Yom Kippur 1991 / יוֹם כִּפּוּר 5752

Day of Atonement ✡️

Yom Kippur for Hebrew Year 5752 began on and ended on .

Yom Kippur (Hebrew: יוֹם כִּפּוּר or יום הכיפורים), Also known as Day of Atonement, is the holiest day of the year for the Jews. Its central themes are atonement and repentance. Jews traditionally observe this holy day with a 25-hour period of fasting and intensive prayer, often spending most of the day in synagogue services. Yom Kippur completes the annual period known in Judaism as the High Holy Days (or sometimes “the Days of Awe”).
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Dates for Yom Kippur

HolidayStartsEndsHebrew Date
Yom Kippur 1988 10 Tishrei 5749
Yom Kippur 1989 10 Tishrei 5750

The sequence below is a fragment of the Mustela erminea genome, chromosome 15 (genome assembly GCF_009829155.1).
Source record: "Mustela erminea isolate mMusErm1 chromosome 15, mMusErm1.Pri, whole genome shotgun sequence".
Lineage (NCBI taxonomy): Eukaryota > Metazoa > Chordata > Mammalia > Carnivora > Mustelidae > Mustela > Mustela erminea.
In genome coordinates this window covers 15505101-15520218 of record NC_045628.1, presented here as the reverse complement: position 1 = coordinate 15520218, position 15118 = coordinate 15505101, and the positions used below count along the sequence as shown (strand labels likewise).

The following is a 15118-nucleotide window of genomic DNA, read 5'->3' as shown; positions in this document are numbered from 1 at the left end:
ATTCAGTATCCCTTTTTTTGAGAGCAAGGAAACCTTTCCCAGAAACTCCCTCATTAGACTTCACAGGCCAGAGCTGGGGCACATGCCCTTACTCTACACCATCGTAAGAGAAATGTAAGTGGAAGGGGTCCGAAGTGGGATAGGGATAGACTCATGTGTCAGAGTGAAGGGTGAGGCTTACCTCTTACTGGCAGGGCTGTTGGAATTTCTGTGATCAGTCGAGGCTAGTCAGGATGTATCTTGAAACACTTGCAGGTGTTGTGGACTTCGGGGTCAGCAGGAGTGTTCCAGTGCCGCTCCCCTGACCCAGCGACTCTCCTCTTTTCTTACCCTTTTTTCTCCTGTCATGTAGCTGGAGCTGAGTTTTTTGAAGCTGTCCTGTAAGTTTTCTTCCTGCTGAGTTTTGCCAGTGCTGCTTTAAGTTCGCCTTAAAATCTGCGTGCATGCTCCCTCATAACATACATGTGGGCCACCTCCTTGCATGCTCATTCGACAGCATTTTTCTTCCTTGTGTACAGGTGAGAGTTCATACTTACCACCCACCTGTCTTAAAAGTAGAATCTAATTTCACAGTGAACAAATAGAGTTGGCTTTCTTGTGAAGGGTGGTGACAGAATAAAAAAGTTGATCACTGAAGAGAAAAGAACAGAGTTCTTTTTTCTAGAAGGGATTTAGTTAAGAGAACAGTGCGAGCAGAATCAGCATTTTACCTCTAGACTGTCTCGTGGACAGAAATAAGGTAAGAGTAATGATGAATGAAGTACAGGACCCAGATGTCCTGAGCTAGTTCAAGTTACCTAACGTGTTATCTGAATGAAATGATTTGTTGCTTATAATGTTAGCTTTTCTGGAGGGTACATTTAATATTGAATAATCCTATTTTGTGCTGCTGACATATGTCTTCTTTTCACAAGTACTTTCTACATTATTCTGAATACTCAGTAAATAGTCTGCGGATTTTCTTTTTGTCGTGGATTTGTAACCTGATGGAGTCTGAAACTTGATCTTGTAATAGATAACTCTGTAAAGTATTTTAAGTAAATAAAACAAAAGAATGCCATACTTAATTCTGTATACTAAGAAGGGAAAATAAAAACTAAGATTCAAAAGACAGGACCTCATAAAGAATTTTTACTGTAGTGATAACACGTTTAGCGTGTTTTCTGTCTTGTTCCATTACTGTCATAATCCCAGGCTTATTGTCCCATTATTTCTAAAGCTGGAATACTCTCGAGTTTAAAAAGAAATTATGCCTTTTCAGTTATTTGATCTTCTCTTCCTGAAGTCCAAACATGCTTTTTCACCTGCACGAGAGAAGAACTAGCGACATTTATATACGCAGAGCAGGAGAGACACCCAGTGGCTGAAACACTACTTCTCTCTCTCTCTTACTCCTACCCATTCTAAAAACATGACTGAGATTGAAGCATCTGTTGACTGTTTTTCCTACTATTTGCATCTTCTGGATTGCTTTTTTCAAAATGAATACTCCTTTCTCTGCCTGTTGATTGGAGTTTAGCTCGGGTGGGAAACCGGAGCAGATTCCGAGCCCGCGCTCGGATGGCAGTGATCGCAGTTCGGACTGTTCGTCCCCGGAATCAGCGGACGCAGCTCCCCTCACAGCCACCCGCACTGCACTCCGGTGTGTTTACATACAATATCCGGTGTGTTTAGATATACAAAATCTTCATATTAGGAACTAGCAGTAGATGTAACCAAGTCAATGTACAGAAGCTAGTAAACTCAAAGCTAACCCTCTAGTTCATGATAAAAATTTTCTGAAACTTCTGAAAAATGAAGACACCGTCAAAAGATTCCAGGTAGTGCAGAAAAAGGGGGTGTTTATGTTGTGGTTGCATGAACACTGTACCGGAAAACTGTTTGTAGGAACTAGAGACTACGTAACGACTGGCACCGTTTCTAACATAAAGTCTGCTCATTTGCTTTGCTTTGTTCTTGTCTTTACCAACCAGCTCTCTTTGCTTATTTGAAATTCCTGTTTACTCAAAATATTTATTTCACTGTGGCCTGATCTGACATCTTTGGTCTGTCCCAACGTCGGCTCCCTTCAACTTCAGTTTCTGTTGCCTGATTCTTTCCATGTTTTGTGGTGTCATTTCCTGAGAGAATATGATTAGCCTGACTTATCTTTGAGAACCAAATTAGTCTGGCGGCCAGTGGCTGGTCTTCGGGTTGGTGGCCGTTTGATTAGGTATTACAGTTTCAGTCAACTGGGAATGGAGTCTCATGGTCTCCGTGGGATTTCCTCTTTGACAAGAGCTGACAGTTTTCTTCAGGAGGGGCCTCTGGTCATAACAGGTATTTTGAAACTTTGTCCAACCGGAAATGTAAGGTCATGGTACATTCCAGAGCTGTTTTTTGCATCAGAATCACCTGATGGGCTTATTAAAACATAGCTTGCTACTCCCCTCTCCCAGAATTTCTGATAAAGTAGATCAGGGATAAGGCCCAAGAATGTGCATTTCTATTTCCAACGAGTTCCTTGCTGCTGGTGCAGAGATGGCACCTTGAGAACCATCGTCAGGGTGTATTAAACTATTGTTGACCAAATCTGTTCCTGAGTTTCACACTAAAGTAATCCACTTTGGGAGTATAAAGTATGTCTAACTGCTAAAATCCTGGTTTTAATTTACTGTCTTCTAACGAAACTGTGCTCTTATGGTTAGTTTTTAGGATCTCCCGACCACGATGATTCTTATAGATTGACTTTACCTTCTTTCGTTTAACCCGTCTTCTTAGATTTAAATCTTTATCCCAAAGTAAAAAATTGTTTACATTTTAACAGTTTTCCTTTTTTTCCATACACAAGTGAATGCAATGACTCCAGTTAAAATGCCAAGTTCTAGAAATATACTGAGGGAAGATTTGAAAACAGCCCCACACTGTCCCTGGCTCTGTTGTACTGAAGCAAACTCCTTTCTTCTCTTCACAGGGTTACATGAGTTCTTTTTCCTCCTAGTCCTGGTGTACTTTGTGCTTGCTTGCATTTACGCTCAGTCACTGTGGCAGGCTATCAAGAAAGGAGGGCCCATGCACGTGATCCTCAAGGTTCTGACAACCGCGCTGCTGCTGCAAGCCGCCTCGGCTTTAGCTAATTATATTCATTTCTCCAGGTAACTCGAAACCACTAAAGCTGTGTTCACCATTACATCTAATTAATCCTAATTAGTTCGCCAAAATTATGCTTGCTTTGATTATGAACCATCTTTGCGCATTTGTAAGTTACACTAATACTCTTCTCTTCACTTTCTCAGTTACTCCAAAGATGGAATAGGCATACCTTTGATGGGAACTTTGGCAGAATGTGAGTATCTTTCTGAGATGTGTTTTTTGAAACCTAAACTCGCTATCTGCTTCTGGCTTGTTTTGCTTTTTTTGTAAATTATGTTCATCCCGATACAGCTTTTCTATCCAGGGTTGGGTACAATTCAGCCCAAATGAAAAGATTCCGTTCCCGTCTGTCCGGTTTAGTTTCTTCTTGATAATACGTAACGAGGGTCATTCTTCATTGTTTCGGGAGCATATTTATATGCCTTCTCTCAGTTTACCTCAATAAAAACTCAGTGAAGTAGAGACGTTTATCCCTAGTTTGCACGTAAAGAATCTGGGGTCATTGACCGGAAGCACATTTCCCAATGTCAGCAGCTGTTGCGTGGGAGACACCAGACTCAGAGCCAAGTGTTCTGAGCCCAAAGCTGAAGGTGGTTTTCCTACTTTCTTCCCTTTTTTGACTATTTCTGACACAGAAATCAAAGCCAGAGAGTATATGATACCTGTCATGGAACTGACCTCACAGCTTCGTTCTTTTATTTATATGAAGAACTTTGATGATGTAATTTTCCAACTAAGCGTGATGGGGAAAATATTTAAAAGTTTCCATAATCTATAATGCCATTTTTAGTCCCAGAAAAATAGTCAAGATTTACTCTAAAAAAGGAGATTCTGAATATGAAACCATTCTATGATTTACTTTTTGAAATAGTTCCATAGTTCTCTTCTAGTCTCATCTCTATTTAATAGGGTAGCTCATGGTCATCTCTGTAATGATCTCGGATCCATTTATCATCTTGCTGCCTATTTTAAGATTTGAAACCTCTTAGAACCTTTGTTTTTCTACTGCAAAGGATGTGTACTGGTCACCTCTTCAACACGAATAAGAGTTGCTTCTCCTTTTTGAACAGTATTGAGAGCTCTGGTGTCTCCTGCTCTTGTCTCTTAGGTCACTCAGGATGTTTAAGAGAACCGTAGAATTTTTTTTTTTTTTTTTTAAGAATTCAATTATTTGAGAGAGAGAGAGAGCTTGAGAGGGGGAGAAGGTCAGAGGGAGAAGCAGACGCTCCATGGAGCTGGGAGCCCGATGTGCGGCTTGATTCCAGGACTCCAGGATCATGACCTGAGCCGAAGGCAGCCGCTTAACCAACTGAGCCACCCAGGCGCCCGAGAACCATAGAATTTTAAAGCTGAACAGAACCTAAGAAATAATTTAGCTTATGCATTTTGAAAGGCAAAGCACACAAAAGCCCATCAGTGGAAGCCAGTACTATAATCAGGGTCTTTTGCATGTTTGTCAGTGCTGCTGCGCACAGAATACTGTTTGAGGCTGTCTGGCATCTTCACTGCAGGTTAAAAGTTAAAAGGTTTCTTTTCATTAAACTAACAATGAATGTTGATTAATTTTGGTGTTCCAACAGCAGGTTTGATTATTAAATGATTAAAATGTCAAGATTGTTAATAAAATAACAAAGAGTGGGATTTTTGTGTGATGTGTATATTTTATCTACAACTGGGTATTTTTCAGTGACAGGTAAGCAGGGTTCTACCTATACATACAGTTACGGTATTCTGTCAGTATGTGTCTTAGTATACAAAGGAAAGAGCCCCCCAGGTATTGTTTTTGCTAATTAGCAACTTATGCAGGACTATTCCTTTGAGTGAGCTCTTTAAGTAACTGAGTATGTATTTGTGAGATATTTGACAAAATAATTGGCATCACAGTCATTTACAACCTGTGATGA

Yom Kippur 1990 10 Tishrei 5751
Yom Kippur 1991 10 Tishrei 5752
Yom Kippur 1992 10 Tishrei 5753
Yom Kippur 1993 10 Tishrei 5754
Yom Kippur 1994 10 Tishrei 5755
Yom Kippur 1995 10 Tishrei 5756

Tanakh

Yom Kippur / יוֹם כִּפּוּר

Torah Portion: Leviticus 16:1-34; Numbers 29:7-11

  1. 1: Leviticus 16:1-6 · 6 p’sukim ·
  2. 2: Leviticus 16:7-11 · 5 p’sukim ·
  3. 3: Leviticus 16:12-17 · 6 p’sukim ·
  4. 4: Leviticus 16:18-24 · 7 p’sukim ·
  5. 5: Leviticus 16:25-30 · 6 p’sukim ·
  6. 6: Leviticus 16:31-34 · 4 p’sukim ·
  7. maf: Numbers 29:7-11 · 5 p’sukim ·

Haftarah: Isaiah 57:14-58:14 · 22 p’sukim

References

The Jewish Holidays: A Guide & Commentary (paid link)
Rabbi Michael Strassfeld
Sefaria Tanakh
Sefaria.org
Tanakh: The Holy Scriptures (paid link)
Jewish Publication Society
"Yom Kippur" in Wikipedia: The Free Encyclopedia
Wikimedia Foundation Inc.
Books (paid links)
Days of Awe: A Treasury of Jewish Wisdom for Reflection, Repentance, and Renewal on the High Holy Days

Days of Awe
by Shmuel Yosef Agnon

Entering the High Holy Days: A Guide to Origins, Themes, and Prayers

Entering the High Holy Days
by Rabbi Reuven Hammer

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